Reactive thrombocytosis was contemplated and tablet aspirin 75 mg, with adequate hydration was initiated to avoid thrombosis. On 10th day of therapy, the platelet count was 845×109/L. The patient was priscribed doxycycline for 14 days and Aspirin 75 mg was suggeted to be continued.

On 2nd week follow-up, the platelet count was 728×109/L. The patient was asymptomatic. On follow-up after 1 month, the repeat parameters were; APC-388×109/L, ESR-35 mm in 1st hour, C-Reactive Protein (CRP) 3.5 mg/dL. Aspirin was then stopped.

Scrub typhus is an acute febrile illness caused by Rickettsia Orientia tsutsugamushi. It is under-diagnosed in India due to its non-specific clinical presentations, limited awareness and low index of suspicion among clinicians. Hence high index of suspicion and early treatment is the key to successful outcome. Incubation period is of about 6-12 days. Common haematologic manifestations include anaemia, leucopenia and thrombocytopenia [1,2]. However, reactive thrombocytosis has been rarely reported with scrub typhus. Platelets being acute phase reactants can increase due to stimuli like systemic infections, inflammatory conditions, and tumours [3-5]. This phenomenon is known as reactive or secondary thrombocytosis. It is different from primary or essential thrombocythemia which is a myeloproliferative disorder due to a clonal expansion of bone marrow progenitor cells.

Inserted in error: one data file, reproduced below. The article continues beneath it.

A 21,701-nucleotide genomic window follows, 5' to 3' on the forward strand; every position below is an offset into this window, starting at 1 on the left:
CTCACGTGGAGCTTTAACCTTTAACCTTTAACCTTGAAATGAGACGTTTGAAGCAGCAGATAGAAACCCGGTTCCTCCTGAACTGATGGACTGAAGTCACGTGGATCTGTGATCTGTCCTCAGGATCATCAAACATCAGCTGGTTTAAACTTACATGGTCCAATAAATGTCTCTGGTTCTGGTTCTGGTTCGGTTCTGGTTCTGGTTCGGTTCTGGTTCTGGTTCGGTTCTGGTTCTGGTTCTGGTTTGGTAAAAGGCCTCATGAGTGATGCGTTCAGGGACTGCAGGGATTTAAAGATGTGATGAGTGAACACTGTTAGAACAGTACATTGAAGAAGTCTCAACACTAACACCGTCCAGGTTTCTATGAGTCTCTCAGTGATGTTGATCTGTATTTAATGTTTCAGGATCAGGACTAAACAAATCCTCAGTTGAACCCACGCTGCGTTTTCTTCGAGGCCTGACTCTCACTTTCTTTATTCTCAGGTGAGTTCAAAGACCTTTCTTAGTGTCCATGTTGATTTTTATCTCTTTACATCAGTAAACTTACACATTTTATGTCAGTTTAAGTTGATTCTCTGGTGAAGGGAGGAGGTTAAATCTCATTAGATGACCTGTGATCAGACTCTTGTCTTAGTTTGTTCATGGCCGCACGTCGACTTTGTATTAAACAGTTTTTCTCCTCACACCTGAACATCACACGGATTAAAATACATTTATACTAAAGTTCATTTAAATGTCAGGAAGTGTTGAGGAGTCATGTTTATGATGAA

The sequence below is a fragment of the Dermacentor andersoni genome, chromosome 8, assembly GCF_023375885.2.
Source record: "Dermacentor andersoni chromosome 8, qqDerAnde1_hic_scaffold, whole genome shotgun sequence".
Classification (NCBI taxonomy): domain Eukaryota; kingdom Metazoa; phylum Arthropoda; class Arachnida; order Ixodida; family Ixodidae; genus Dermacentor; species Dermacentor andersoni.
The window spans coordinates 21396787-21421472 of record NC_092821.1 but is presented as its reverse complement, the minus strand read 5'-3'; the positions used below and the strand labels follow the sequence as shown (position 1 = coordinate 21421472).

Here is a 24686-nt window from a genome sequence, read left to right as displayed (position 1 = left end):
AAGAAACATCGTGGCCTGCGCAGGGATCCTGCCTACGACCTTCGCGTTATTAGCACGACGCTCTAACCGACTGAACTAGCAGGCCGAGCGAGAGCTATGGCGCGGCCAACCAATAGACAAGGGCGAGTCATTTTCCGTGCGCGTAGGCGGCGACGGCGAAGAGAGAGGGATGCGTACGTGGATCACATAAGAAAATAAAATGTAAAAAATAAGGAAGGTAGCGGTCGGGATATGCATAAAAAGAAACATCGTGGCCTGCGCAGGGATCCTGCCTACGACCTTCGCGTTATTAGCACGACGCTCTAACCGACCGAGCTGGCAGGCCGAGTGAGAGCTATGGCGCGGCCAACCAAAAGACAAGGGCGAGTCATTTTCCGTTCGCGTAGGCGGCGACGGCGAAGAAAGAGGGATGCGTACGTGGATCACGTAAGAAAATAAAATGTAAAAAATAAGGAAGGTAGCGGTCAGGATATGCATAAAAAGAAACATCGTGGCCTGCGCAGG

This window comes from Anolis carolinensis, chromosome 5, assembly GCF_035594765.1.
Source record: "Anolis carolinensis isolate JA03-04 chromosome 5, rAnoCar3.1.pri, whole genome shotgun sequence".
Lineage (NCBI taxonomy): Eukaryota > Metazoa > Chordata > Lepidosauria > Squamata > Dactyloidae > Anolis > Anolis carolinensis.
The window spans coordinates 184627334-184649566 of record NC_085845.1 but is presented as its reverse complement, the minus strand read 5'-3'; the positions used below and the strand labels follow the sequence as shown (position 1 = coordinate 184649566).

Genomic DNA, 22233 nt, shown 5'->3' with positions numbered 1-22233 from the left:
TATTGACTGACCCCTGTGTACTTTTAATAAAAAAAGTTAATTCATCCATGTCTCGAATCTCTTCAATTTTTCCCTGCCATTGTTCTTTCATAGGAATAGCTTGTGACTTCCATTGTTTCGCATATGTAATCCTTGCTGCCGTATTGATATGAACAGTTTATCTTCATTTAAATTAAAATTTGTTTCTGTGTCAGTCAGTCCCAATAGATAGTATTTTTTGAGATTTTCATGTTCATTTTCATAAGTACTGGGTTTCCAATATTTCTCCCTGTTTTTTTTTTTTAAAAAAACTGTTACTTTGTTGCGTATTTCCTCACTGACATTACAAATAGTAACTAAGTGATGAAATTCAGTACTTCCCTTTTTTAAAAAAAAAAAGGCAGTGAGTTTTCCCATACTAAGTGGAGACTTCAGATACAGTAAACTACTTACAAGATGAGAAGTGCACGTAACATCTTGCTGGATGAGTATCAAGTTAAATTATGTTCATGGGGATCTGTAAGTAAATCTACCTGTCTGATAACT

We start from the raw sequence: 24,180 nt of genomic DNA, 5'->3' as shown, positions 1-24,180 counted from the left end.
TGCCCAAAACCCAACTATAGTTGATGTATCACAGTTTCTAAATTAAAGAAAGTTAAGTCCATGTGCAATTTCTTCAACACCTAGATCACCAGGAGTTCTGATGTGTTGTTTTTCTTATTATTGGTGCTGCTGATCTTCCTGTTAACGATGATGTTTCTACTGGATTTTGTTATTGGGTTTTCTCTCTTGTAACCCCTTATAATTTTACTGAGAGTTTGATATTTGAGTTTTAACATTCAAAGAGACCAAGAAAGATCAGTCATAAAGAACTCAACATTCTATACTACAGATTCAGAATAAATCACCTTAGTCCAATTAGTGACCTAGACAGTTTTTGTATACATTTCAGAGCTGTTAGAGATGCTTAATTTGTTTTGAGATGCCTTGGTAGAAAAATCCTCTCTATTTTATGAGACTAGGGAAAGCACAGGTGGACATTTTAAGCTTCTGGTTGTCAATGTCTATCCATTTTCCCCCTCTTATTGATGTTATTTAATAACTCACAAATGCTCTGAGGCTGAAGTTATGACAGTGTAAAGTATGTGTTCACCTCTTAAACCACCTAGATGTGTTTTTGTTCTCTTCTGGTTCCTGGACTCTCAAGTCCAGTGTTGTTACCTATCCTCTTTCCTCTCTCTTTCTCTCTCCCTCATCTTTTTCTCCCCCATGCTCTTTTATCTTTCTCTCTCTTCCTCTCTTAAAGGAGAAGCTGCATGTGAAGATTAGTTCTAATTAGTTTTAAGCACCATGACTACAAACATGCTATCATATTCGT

Pluripotent haematopoietic stem cells present in the bone marrow serves as the progenitor cell for all haematopoietic cellular elements. These stem cell elements then undergo subsequent cell divisions. Thrombopoietin (TPO) is a trophic hormone which orchestrates the differentiation of megakaryocytes to mature platelets by becoming the ligand for the platelet growth factor c-mpl. Serum levels of thrombopoietin vary inversely with the circulating platelet count. Thrombocytopenia leads to elevated serum levels of thrombopoietin and this elevation in thrombopoietin serves as a stimulator of megakaryocytopoiesis leading to secondary or reactive thrombocytosis. Conversely, thrombocytosis results in depressed serum levels of thrombopoietin [6]. Reactive thrombocytosis also occurs due to overproduction of pro-inflammatory cytokines, such as interleukin (IL)-1, IL-6, and IL-11, CRP, ESR that occurs in chronic inflammatory, infective, and malignant states [7,8]. In a study, 81% of patients with thrombocytosis had elevated serum levels of either IL-6 or C-reactive protein suggesting the contribution of acute phase reactants in reactive thrombocytosis [8].

The pathogenic sign of scrub typhus is disseminated vasculitis. The systemic complications like vascular leaks, pulmonary oedema, disseminated intravascular coagulation, hepatic failure including multiple organ dysfunction syndrome of scrub typhus are usually secondary to this phenomenon [9]. Approximately, about one third of patients diagnosed with typhus may develop multi-organ dysfunction [10,11]. The systemic inflammatory/immune vasculitis leads to release of various chemical mediators that give rise to systemic manifestations. Reactive thrombocytosis is one such manifestation [12].

Most patients are asymptomatic and are identified on routine blood counts. The secondary thrombocytosis (reactive thrombocytosis) requires the underlying cause of the thrombocytosis to be treated. For patients with platelet counts in excess of 1,000,000/μL, aspirin daily may be considered to minimise the rare development of stroke or thrombosis [13].